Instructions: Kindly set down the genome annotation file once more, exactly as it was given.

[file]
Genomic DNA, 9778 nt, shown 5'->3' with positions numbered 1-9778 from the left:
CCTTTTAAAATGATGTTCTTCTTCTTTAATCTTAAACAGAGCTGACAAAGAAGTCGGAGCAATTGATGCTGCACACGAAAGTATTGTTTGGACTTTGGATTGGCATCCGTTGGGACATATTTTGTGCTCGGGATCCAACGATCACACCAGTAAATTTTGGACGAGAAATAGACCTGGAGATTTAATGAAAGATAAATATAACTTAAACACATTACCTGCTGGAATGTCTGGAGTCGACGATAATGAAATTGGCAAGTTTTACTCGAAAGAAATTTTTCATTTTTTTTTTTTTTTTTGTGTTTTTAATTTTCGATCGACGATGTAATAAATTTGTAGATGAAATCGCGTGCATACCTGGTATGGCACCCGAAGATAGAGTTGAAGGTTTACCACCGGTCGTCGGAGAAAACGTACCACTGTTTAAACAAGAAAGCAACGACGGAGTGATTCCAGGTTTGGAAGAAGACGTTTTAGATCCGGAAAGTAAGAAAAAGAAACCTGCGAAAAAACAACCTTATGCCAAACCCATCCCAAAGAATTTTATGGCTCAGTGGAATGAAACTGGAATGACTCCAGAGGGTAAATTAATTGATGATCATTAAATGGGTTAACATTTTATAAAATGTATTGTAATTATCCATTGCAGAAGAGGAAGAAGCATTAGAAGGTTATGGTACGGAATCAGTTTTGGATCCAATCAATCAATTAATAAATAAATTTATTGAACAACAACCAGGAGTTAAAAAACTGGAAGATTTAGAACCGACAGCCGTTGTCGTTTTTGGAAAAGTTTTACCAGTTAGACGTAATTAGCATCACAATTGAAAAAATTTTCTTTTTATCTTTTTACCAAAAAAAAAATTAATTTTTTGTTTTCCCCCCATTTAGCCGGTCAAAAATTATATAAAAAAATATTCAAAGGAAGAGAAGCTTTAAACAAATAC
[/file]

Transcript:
Genomic DNA, 9778 nt, shown 5'->3' with positions numbered 1-9778 from the left:
CCTTTTAAAATGATGTTCTTCTTCTTTAATCTTAAACAGAGCTGACAAAGAAGTCGGAGCAATTGATGCTGCACACGAAAGTATTGTTTGGACTTTGGATTGGCATCCGTTGGGACATATTTTGTGCTCGGGATCCAACGATCACACCAGTAAATTTTGGACGAGAAATAGACCTGGAGATTTAATGAAAGATAAATATAACTTAAACACATTACCTGCTGGAATGTCTGGAGTCGACGATAATGAAATTGGCAAGTTTTACTCGAAAGAAATTTTTCATTTTTTTTTTTTTTTTTGTGTTTTTAATTTTCGATCGACGATGTAATAAATTTGTAGATGAAATCGCGTGCATACCTGGTATGGCACCCGAAGATAGAGTTGAAGGTTTACCACCGGTCGTCGGAGAAAACGTACCACTGTTTAAACAAGAAAGCAACGACGGAGTGATTCCAGGTTTGGAAGAAGACGTTTTAGATCCGGAAAGTAAGAAAAAGAAACCTGCGAAAAAACAACCTTATGCCAAACCCATCCCAAAGAATTTTATGGCTCAGTGGAATGAAACTGGAATGACTCCAGAGGGTAAATTAATTGATGATCATTAAATGGGTTAACATTTTATAAAATGTATTGTAATTATCCATTGCAGAAGAGGAAGAAGCATTAGAAGGTTATGGTACGGAATCAGTTTTGGATCCAATCAATCAATTAATAAATAAATTTATTGAACAACAACCAGGAGTTAAAAAACTGGAAGATTTAGAACCGACAGCCGTTGTCGTTTTTGGAAAAGTTTTACCAGTTAGACGTAATTAGCATCACAATTGAAAAAATTTTCTTTTTATCTTTTTACCAAAAAAAAAATTAATTTTTTGTTTTCCCCCCATTTAGCCGGTCAAAAATTATATAAAAAAATATTCAAAGGAAGAGAAGCTTTAAACAAATAC